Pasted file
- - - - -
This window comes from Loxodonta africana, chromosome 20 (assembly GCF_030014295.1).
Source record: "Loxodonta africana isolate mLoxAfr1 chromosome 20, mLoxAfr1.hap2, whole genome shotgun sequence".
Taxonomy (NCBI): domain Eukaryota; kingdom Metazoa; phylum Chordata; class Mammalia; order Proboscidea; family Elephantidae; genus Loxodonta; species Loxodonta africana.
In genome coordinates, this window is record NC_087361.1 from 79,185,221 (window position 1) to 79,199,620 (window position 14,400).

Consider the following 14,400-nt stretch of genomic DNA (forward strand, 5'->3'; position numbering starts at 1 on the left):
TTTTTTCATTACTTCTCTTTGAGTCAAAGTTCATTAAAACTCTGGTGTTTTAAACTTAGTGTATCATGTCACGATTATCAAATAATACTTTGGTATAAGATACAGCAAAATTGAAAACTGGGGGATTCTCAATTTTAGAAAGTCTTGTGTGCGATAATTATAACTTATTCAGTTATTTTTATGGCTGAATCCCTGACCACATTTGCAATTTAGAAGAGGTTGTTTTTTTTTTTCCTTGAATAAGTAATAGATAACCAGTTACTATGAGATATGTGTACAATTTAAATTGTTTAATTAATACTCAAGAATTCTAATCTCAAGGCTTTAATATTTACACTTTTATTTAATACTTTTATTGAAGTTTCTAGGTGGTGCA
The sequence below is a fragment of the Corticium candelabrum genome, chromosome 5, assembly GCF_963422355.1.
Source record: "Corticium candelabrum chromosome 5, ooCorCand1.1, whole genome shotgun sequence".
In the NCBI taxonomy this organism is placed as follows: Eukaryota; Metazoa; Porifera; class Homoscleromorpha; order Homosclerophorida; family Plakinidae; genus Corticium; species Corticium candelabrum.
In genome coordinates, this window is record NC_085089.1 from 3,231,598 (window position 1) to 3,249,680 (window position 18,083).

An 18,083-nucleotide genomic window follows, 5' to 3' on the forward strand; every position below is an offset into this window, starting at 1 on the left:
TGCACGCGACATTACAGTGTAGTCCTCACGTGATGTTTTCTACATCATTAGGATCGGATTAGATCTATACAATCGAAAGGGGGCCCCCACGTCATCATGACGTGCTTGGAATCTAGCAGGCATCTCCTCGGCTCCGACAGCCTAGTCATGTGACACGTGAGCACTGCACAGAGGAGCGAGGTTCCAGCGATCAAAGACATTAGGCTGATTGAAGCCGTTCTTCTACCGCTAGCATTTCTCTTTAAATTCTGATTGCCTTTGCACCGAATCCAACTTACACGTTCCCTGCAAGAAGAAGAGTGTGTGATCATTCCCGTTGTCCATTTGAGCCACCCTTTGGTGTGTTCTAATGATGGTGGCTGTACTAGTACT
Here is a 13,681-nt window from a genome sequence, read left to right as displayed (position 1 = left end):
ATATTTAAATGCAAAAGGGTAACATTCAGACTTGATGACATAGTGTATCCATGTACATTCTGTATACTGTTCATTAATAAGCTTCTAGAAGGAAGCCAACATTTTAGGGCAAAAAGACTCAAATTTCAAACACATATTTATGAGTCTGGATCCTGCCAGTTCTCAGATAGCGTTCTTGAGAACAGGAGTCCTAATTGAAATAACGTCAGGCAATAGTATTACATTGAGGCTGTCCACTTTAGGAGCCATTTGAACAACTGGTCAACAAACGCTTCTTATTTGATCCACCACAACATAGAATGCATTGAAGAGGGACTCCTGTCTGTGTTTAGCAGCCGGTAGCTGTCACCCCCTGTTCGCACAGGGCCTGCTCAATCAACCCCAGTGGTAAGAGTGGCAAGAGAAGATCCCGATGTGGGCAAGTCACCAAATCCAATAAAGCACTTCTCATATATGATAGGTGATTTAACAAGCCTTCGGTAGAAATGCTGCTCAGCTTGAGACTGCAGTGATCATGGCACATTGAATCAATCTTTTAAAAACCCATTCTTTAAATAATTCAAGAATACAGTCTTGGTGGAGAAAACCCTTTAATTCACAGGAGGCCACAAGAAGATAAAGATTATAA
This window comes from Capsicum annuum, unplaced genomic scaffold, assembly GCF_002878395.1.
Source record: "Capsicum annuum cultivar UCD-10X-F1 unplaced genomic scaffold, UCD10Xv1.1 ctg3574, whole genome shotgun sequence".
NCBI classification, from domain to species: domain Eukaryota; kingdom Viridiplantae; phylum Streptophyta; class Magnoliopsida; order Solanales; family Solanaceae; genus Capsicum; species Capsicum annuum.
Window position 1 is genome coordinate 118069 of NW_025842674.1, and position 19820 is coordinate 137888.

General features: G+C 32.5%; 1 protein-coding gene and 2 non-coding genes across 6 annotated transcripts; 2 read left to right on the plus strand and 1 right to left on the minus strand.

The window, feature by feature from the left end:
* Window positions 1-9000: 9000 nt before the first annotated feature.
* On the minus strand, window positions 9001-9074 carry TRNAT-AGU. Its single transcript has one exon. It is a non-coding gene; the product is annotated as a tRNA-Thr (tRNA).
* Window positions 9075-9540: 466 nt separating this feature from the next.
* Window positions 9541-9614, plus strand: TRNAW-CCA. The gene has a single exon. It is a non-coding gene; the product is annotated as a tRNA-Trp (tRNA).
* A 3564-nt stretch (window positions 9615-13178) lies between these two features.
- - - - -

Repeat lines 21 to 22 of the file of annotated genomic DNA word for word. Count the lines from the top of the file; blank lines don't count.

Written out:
* Window positions 1-9000: 9000 nt before the first annotated feature.
* On the minus strand, window positions 9001-9074 carry TRNAT-AGU. Its single transcript has one exon. It is a non-coding gene; the product is annotated as a tRNA-Thr (tRNA).